Osterville's local veterans club established in 1947
“Osterville’s Fox Hole was dug, literally, in the midst of Archie Bunker’s big war -- doubleya, doubleya two -- by CBs (Navy Construction Battalion) stationed in Crosbytown, where the boatyards are, as a place to hang out. Then dug again, rhetorically, when a platoon of local warriors who escaped Flanders Fields accepted the historic building from the Horticultural Society in 1947and transformed it into the headquarters of the Osterville Veterans Association.” —Dick Hughes
“The switch from flowers to foxhole was not the site’s first change of purpose. The first building upon it began its long career as a quasi-public facility on “Hall Hill,” at Main and West Bay Road across from Wimpy’s Restaurant, as a gathering place for “Lovell’s Neighborhood” sometime prior to 1803, when it became a school house as well until 1826.
It later served as a religious melting pot that accommodated services for Baptists, Methodists and Universalists, albeit their rites were held separately. The religious groups eventually built churches of their own and the building became a social center for the growing community.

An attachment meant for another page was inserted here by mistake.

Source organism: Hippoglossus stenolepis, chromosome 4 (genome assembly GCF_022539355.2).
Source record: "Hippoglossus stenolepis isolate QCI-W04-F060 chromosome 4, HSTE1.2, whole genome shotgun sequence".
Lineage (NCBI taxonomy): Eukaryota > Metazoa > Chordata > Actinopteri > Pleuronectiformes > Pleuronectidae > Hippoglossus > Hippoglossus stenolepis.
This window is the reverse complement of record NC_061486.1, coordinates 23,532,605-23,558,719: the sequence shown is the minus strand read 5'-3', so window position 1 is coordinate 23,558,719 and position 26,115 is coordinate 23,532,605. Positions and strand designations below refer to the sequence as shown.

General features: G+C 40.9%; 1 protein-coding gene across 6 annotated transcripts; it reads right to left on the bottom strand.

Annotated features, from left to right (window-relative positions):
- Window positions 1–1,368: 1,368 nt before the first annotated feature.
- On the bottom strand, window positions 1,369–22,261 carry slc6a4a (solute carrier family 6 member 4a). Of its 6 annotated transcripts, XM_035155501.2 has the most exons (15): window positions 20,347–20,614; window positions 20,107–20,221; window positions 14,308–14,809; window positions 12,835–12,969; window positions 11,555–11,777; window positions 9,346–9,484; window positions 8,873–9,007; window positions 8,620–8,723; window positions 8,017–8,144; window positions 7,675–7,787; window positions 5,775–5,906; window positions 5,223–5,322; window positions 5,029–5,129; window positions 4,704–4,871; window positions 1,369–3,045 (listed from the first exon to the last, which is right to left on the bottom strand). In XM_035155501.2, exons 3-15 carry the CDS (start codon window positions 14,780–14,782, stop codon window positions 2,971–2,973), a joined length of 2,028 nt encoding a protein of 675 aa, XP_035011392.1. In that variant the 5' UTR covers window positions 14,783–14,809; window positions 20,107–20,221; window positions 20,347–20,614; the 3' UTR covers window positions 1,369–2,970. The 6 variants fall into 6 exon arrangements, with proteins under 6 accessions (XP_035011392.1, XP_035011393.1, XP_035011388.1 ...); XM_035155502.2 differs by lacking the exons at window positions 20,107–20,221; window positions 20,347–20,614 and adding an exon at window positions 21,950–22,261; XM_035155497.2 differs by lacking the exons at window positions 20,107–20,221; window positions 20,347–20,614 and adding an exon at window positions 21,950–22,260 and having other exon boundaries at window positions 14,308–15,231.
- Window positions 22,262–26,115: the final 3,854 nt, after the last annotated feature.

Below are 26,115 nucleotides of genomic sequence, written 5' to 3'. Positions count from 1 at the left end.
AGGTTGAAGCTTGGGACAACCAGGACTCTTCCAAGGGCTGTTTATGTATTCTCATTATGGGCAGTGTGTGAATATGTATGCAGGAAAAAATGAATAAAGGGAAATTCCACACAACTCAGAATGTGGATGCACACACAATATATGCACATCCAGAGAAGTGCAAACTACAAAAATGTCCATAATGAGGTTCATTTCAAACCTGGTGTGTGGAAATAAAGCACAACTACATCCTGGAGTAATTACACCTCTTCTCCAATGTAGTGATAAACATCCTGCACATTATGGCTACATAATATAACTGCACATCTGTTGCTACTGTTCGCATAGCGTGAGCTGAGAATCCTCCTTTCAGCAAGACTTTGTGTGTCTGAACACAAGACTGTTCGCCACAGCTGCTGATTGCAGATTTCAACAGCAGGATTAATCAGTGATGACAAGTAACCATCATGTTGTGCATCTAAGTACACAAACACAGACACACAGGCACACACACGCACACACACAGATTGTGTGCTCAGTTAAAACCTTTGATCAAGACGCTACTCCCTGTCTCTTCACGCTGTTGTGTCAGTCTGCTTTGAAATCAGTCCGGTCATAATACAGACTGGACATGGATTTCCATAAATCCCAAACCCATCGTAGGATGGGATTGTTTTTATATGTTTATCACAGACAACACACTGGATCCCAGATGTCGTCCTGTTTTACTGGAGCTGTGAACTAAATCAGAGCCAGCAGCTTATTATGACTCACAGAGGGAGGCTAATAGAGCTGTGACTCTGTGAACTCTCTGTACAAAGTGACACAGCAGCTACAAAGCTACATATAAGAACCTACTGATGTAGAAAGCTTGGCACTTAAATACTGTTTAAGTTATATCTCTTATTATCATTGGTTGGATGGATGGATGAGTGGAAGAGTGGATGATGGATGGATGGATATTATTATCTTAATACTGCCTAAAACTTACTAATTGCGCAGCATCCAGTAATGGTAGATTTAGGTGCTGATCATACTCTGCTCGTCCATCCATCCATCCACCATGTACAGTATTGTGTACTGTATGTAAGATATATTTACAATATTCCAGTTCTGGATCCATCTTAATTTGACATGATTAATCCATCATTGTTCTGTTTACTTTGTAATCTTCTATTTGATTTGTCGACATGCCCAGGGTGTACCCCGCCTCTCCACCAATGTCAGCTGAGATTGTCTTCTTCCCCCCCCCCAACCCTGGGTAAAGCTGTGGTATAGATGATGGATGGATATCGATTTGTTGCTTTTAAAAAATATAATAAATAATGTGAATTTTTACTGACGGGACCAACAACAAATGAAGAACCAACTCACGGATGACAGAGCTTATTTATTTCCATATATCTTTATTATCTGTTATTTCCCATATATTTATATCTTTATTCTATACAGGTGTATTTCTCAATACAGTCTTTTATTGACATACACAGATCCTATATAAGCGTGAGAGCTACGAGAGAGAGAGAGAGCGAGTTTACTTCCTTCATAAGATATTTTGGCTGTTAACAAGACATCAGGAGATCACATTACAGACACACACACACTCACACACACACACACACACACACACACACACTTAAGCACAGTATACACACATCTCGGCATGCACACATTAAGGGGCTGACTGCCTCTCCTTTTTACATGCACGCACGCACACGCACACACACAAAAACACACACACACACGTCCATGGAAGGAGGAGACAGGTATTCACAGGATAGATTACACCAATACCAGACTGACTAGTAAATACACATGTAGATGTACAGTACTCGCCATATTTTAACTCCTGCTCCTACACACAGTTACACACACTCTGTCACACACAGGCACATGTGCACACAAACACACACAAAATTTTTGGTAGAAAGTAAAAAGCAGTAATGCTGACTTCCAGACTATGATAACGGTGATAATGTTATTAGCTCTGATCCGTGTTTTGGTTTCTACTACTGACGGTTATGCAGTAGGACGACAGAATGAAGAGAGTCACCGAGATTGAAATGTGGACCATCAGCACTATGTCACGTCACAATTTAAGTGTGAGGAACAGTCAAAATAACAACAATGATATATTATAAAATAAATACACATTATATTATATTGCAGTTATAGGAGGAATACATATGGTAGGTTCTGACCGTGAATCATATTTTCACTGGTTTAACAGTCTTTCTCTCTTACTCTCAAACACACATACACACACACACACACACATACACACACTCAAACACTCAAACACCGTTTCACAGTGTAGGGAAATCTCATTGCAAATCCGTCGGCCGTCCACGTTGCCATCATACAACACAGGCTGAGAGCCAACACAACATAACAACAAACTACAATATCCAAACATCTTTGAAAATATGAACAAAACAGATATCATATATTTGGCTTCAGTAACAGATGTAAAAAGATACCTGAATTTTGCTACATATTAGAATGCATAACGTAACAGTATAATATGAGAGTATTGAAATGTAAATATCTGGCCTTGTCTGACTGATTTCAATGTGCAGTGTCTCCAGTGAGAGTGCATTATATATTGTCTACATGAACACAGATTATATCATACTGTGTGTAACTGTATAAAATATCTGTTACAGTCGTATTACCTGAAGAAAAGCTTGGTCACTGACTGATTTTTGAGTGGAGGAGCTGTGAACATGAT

The original building was replaced in 1897 after suffering the ravages of time. It was sold and carted away. Village builders and investors at $5 a share managed to finish the project complete with a small basement “supper room” with ample stage and hall above. They dedicated it as Union Hall and made it the focus of entertainment for minstrels, concerts and amateur plays for nearly a half-century.
If you had been at the hall on Feb. 17, one hundred and thirty four years ago Sunday, you would have learned that Henry David Thoreau was not the only man to walk the Cape.
That night, “world-renowned pedestrian” Barney Gould was guest speaker and regaled his audience with anecdotes of travels through nearly every state in the union “including the state of New Orleans.”
It was said that Gould, in the pedestrian express business, was once asked to haul a mattress from Middleboro to Hyannis. He walked to Hyannis, got a wheelbarrow, then walked to Middleboro, put the mattress in it, and barrowed it back to Hyannis.
The onset of commercial houses of entertainment diminished the hall’s importance in that realm and its caretakers relinquished it to the Horticultural Society until, in 1947, marching to time’s cadence, the society passed it on to the veterans.
The site and the building upon it harbors much of Osterville’s rich history and if past is prologue, one might ask of the hall’s future: “What’s next?”
Published Date: 2/15/08 by Paul Gauvin—Barnstable Patriot